It is that time of the year to decorate the house with beautiful Christmas decorations, to put up the lights on the pine trees next to the house, get the tree out of the attic, or get a fresh one at a local tree farm.

I like to decorate my house with gingerbread. This year I played around with several ideas. Making gingerbread centerpieces and gingerbread ornaments to hang them around the house and to give to my friends. They are so pretty to look at and when you walk by you can smell the gingerbread.

You can also save them for the next year. I'm planning on conserving some with some matte finish this year.

You need:

Cookie Cutters of your choice, I used  Christmas Tree Ornaments from Fancy Flours

Drinking Straw - to make a hole in the cookie before it is baked, so you can hang the cookies once the are decorated

Food Grade Silicone Button Mold  from A&H Cake Design

Gingerbread dough for decoration, houses and centerpieces - Recipe

Royal Icing - recipe small batch icing

Piping bags fitted with 2, 3 and 1 size piping tips, or use sandwich bags like I do

Sugar Pearls by Wilton

Tweezers from Karen's Cookies

Silver Luster Dust from Karen's Cookies.You can also purchase Luster dust in a store, from Michael's

First bake the cookies and gingerbread buttons. Simple press small amounts of dough into the cavity and unmold them. Bake them as they are.

Once Cookies are cooled, ice them with your choice of tinted royal icing, while still wet transfer a gingerbread button of your choice onto the cookie.Let dry.

Pipe the  rope border around. It is a lot easier to do this on a round or simple shaped cookies so if you are not confident, start with a simpler cookie shape. Here is a nice video tutorial on how to make a royal icing rope border. This was my first time doing this border so I practiced a bit  on a piece of wax paper before I did the application on a cookie.

Using tweezers, small dots of royal icing, apply sugar pearls around the gingerbread buttons.

Let border and pearls set.

Once border is dry, paint it with silver luster dust.Directions for painting with luster dust can be found below

Transfer and position gingerbread button onto the cookies while freshly flooded with royal icing.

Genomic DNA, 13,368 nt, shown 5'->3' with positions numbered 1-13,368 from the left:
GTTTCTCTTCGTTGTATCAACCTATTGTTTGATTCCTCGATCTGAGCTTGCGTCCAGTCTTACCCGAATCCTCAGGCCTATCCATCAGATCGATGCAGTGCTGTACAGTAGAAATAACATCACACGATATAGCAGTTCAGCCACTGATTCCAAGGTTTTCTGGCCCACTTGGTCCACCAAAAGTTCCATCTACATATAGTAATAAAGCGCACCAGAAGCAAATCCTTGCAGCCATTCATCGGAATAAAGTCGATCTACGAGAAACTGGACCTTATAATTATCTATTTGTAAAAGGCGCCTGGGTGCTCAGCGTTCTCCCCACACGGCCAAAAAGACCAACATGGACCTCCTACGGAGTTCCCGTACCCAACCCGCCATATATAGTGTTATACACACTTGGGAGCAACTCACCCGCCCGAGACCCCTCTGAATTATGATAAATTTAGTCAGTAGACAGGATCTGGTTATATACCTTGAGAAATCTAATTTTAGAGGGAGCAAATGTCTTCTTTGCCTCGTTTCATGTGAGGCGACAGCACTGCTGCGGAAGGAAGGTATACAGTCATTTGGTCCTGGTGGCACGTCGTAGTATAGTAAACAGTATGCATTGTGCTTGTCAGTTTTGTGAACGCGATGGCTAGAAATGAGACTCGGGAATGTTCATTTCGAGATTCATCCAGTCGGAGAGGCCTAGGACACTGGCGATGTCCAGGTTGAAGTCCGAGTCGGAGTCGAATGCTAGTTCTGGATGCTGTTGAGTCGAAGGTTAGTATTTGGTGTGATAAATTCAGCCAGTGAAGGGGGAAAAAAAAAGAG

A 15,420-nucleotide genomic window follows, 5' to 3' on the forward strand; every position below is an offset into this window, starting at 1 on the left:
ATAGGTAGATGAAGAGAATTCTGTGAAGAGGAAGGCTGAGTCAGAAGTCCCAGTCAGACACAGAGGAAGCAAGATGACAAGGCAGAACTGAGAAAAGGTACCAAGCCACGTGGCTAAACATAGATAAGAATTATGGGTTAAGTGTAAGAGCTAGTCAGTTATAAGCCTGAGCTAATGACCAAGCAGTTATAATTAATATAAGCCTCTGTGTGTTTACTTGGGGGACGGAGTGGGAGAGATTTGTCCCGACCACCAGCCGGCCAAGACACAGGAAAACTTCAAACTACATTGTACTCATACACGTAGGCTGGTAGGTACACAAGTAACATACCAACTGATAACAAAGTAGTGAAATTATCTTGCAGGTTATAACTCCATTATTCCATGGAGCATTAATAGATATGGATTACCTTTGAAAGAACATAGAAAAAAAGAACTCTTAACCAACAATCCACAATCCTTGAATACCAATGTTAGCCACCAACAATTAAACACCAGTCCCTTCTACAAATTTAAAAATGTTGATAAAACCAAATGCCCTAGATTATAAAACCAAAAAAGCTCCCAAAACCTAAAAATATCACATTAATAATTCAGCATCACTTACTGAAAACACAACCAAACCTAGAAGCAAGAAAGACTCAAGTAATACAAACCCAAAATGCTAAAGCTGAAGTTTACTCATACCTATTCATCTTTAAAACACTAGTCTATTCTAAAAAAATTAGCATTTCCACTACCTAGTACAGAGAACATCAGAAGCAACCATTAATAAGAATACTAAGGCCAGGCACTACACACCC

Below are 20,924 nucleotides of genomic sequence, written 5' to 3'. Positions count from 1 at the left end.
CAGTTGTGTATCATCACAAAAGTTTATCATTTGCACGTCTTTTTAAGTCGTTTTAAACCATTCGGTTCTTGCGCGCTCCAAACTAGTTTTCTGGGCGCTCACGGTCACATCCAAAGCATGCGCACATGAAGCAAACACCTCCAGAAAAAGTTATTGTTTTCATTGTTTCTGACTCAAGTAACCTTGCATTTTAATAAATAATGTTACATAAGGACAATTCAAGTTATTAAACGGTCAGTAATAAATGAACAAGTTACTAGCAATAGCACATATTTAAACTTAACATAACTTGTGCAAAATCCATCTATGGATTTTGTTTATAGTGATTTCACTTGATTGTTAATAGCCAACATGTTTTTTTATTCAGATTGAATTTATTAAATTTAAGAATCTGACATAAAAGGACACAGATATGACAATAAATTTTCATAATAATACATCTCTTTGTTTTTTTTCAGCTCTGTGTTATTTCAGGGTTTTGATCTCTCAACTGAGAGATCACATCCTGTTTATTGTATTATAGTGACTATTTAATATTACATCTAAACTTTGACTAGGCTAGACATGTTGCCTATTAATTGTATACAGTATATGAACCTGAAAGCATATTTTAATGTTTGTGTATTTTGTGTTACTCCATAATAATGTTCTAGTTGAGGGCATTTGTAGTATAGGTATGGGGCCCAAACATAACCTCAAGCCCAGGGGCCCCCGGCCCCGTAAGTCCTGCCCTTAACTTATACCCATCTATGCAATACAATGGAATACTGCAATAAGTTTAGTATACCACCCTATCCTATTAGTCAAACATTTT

Practice the royal icing rope border onto a piece of wax paper before moving onto the cookies.

Luster Dust Wet Application

Luster Dust in Different Colors

Luster Dust mixed with lemon extract

To paint with luster dust you need:

Luster dust of your desired color

Small brush, make sure you use brush that hasn't been used previously with oil or acrylic paints.


Painter's palette tool, each cavity can hold a different color luster dust.

To use luster dust for painting purposes you need to mix it with
alcohol with higher alcohol content. Reason you want the higher
alcohol content is that you don't want alcohol to be sitting on your
painted decorations, this will cause a royal icing to melt and form
unsightly looking finish. You want liquid to evaporate as fast as
possible, higher content alcohol will do just that.

There are variety of products on  the market that you can use, depending
on where  you are located and what is available to you :

McCormick lemon extract(alcohol 83%), orange extract and mint extract
-all these extracts have high alcohol content and they will work for the
wet luster dust application. I use lemon and orange most frequently. Found in grocery stores.

cake decorators rose spirit

everclear (grain alcohol - 95%) - in USA in some states it is illegal to sell.

Gin- some people use this as well, I personally haven't tested this

When adding alcohol to dry luster dust, add only a tiny bit/by
drops/, more liquid you add to luster dust, less vibrant the shimmer

You can keep unused portions of luster dust in the painter's palette,
store it away from dust and moisture when not in use, when you are ready
to use it again, use the spoon to scrape the dry dust and reuse.

When using wet luster dust to paint fondant, gum paste or royal
icing, make sure all surfaces are sufficiently dry before application.

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